What can the private sector do?
Over the past few years, UNODC has suggested that some of the actions that business can undertake to contribute to the corruption fight in a meaningful way include the following:
- Align their practices to the Convention by developing suitable checks and balances;
- Establish a credible mechanism for the external assurance of anti-corruption performance;
- Invest in strengthening public integrity in developing countries, using the Convention as an insurance policy for business investments; and
- Invest in the supply chain. Large corporations should help small and medium sized businesses to successfully counter corruption.
As guardian of the Convention, UNODC stands ready to work with the private sector in charting the way forward. There is a lot that we can and must do together:
Tonight, I am launching a new strategic partnership, which may be called the "Integrity IPO."
As with any other IPO, we are looking for investors who will be ready to take a stake in promoting integrity through the implementation of the Convention.
We are looking for leaders in integrity willing to buy a share in a better tomorrow.
How will this work?
We are looking for companies willing to invest USD2 million each over the next four to five years.
The capital thus generated will be used for technical assistance that developing countries need to comply with the UNCAC Implementation Review Mechanism.
With this capital, UNODC, in partnership with other organizations, notably the World Economic Forum, will be able to help countries develop or strengthen their anti-corruption infrastructure.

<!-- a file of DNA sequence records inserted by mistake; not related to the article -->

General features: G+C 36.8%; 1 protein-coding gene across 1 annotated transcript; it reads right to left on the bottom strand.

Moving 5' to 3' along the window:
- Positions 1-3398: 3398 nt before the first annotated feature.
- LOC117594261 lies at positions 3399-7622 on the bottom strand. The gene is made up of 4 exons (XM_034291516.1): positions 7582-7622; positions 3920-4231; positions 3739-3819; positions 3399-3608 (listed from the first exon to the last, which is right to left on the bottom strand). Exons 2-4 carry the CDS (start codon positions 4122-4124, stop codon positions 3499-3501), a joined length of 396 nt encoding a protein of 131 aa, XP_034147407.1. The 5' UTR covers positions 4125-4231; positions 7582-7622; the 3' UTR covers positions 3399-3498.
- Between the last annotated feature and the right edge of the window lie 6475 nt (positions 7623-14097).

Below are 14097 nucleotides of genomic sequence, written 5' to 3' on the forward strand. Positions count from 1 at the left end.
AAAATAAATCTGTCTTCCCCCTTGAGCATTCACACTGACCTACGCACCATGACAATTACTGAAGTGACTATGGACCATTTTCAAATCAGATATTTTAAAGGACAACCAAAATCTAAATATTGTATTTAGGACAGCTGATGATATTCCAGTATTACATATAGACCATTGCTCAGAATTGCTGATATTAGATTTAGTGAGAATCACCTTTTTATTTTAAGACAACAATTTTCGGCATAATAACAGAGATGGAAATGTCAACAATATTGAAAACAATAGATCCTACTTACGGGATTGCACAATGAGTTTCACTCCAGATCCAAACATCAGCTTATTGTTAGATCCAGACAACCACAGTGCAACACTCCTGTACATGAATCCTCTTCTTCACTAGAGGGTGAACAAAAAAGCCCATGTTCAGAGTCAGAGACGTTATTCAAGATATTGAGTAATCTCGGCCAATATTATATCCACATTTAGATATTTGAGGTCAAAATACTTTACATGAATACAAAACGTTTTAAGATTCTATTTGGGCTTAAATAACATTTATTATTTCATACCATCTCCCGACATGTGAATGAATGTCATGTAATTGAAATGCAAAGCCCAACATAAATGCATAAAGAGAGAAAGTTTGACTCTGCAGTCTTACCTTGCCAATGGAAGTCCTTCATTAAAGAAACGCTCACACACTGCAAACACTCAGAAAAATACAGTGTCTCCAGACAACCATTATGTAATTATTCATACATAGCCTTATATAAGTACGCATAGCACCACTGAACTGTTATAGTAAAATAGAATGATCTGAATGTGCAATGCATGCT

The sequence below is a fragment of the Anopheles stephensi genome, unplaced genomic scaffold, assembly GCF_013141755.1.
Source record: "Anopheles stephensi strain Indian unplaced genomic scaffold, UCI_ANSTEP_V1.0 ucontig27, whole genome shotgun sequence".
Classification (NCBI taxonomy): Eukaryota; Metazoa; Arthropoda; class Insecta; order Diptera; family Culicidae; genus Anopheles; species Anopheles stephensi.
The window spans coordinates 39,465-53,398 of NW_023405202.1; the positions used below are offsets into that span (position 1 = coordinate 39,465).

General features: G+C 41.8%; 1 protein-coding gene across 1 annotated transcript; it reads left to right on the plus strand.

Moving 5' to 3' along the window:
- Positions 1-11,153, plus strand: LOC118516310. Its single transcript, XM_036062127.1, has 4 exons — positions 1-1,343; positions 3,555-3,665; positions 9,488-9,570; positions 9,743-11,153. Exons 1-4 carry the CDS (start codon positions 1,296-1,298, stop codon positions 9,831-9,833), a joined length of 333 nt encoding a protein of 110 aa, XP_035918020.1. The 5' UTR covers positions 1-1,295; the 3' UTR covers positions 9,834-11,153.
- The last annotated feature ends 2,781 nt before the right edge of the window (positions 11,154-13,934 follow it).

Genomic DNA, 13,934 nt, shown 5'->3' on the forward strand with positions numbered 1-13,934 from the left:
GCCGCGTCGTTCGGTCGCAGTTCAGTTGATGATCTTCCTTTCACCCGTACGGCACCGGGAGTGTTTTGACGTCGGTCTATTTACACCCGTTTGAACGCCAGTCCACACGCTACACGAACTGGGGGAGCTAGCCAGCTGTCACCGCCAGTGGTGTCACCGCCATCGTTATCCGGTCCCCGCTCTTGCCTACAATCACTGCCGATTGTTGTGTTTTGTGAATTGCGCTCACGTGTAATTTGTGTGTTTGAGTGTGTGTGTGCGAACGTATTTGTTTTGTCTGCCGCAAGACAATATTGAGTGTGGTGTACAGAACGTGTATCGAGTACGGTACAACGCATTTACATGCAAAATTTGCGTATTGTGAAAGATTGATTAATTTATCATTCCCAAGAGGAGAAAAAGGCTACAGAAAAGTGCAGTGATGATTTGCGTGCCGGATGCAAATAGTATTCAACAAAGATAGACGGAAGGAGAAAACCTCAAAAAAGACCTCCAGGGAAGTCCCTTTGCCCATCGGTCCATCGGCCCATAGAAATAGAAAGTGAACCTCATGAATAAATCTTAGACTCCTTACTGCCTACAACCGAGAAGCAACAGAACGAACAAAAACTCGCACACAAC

Tangible results will be benchmarked and measurable in a transparent way through improved and consistent implementation of the Convention.
In other words, we will move closer to the achievement of the much desired level playing field that has so far eluded us.
For an amount that will hardly be noticeable in the balance sheets of most of you, I am offering you the opportunity to make an investment with a high return.
The Integrity IPO will be a potent insurance policy for protecting assets by investing in the integrity of your public counterparts.
The Integrity IPO will offer companies the opportunity to be integrity leaders by investing in the honesty of the global markets, while also promoting their reputation and adding to their value.
In two to three weeks, we will hold the equivalent of an investment analysts' conference call to explain the concept further to interested CEOs.
And in six weeks, UNODC will be ready to submit detailed plans and proposals to those who will express interest in participating.
To support this venture, I would be more than willing to speak at special events during board meetings and annual shareholders' conferences, if companies think it would be helpful.
Ladies and Gentlemen,
I appreciate these are difficult times for everyone, especially in financial terms, but we must be vigilant.
There is a grave risk that some might be tempted to revert to questionable practices to retain market share during an unstable period.
However, it is also true that a recession is exactly the point when companies, operating in highly competitive markets, need to be assured of the fairness and equity of their business relations.
By working in partnership, by developing best practices under the Convention and by investing in the areas of the world that need our assistance, we can help to achieve these competitive, but fair, markets.
But we need to act fast, and we need to act decisively. If not, we risk the level playing field becoming an uphill struggle.